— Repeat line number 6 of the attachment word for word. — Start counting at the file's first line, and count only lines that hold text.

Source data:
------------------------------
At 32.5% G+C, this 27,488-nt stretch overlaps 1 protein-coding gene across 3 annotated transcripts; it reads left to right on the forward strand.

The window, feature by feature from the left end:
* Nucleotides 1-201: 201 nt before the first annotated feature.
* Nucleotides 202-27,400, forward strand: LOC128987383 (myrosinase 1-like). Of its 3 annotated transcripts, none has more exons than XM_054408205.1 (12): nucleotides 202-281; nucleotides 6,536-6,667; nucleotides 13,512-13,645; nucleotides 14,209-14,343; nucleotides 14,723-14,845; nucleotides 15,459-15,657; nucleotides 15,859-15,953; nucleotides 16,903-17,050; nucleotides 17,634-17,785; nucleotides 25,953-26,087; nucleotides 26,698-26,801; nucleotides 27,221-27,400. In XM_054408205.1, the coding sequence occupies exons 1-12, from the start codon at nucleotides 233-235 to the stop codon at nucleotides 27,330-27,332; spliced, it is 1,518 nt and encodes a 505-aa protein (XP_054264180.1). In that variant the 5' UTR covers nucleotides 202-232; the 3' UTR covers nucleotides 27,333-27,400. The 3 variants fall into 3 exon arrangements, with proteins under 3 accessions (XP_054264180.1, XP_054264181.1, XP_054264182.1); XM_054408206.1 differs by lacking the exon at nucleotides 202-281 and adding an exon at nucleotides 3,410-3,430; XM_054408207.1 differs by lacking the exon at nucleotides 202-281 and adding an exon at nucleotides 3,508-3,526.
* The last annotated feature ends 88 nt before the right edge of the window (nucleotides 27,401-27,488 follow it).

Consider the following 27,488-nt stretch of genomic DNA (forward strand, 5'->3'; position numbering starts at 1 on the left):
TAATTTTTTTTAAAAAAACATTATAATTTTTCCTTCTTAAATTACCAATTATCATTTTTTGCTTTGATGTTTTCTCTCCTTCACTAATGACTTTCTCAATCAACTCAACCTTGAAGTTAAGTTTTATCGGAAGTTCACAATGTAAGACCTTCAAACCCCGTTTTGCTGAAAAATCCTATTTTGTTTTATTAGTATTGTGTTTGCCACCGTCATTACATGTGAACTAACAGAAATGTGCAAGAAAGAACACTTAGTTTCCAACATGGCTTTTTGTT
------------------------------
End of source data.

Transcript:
Consider the following 27,488-nt stretch of genomic DNA (forward strand, 5'->3'; position numbering starts at 1 on the left):